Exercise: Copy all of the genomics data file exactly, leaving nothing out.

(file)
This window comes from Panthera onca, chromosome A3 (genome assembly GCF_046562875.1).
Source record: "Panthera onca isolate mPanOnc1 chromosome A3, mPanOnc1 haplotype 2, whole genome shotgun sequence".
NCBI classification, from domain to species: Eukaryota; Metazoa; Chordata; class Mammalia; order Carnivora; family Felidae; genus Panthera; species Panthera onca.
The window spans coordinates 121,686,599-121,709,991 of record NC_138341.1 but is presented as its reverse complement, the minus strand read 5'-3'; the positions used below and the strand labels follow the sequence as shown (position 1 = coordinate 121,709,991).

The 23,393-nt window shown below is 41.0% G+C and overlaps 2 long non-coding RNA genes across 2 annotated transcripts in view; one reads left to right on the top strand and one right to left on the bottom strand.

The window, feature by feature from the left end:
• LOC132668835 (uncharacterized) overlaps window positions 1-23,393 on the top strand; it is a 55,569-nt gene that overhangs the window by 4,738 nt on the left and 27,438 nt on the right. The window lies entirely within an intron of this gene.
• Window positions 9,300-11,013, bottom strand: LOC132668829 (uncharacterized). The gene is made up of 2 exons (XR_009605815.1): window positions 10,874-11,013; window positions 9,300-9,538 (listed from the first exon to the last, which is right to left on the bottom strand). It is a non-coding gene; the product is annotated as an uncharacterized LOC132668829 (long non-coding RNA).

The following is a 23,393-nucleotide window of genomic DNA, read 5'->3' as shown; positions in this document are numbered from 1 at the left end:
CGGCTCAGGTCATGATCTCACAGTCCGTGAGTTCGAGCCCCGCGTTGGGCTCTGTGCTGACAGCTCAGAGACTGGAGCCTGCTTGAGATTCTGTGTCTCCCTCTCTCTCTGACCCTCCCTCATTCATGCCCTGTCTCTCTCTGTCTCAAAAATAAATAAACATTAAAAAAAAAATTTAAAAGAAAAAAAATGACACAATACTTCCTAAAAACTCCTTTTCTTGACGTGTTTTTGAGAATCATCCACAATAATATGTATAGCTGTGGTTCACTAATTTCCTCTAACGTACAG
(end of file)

This window comes from Panthera onca, chromosome A3 (genome assembly GCF_046562875.1).
Source record: "Panthera onca isolate mPanOnc1 chromosome A3, mPanOnc1 haplotype 2, whole genome shotgun sequence".
NCBI classification, from domain to species: Eukaryota; Metazoa; Chordata; class Mammalia; order Carnivora; family Felidae; genus Panthera; species Panthera onca.
The window spans coordinates 121,686,599-121,709,991 of record NC_138341.1 but is presented as its reverse complement, the minus strand read 5'-3'; the positions used below and the strand labels follow the sequence as shown (position 1 = coordinate 121,709,991).

The 23,393-nt window shown below is 41.0% G+C and overlaps 2 long non-coding RNA genes across 2 annotated transcripts in view; one reads left to right on the top strand and one right to left on the bottom strand.

The window, feature by feature from the left end:
• LOC132668835 (uncharacterized) overlaps window positions 1-23,393 on the top strand; it is a 55,569-nt gene that overhangs the window by 4,738 nt on the left and 27,438 nt on the right. The window lies entirely within an intron of this gene.
• Window positions 9,300-11,013, bottom strand: LOC132668829 (uncharacterized). The gene is made up of 2 exons (XR_009605815.1): window positions 10,874-11,013; window positions 9,300-9,538 (listed from the first exon to the last, which is right to left on the bottom strand). It is a non-coding gene; the product is annotated as an uncharacterized LOC132668829 (long non-coding RNA).

The following is a 23,393-nucleotide window of genomic DNA, read 5'->3' as shown; positions in this document are numbered from 1 at the left end:
CGGCTCAGGTCATGATCTCACAGTCCGTGAGTTCGAGCCCCGCGTTGGGCTCTGTGCTGACAGCTCAGAGACTGGAGCCTGCTTGAGATTCTGTGTCTCCCTCTCTCTCTGACCCTCCCTCATTCATGCCCTGTCTCTCTCTGTCTCAAAAATAAATAAACATTAAAAAAAAAATTTAAAAGAAAAAAAATGACACAATACTTCCTAAAAACTCCTTTTCTTGACGTGTTTTTGAGAATCATCCACAATAATATGTATAGCTGTGGTTCACTAATTTCCTCTAACGTACAG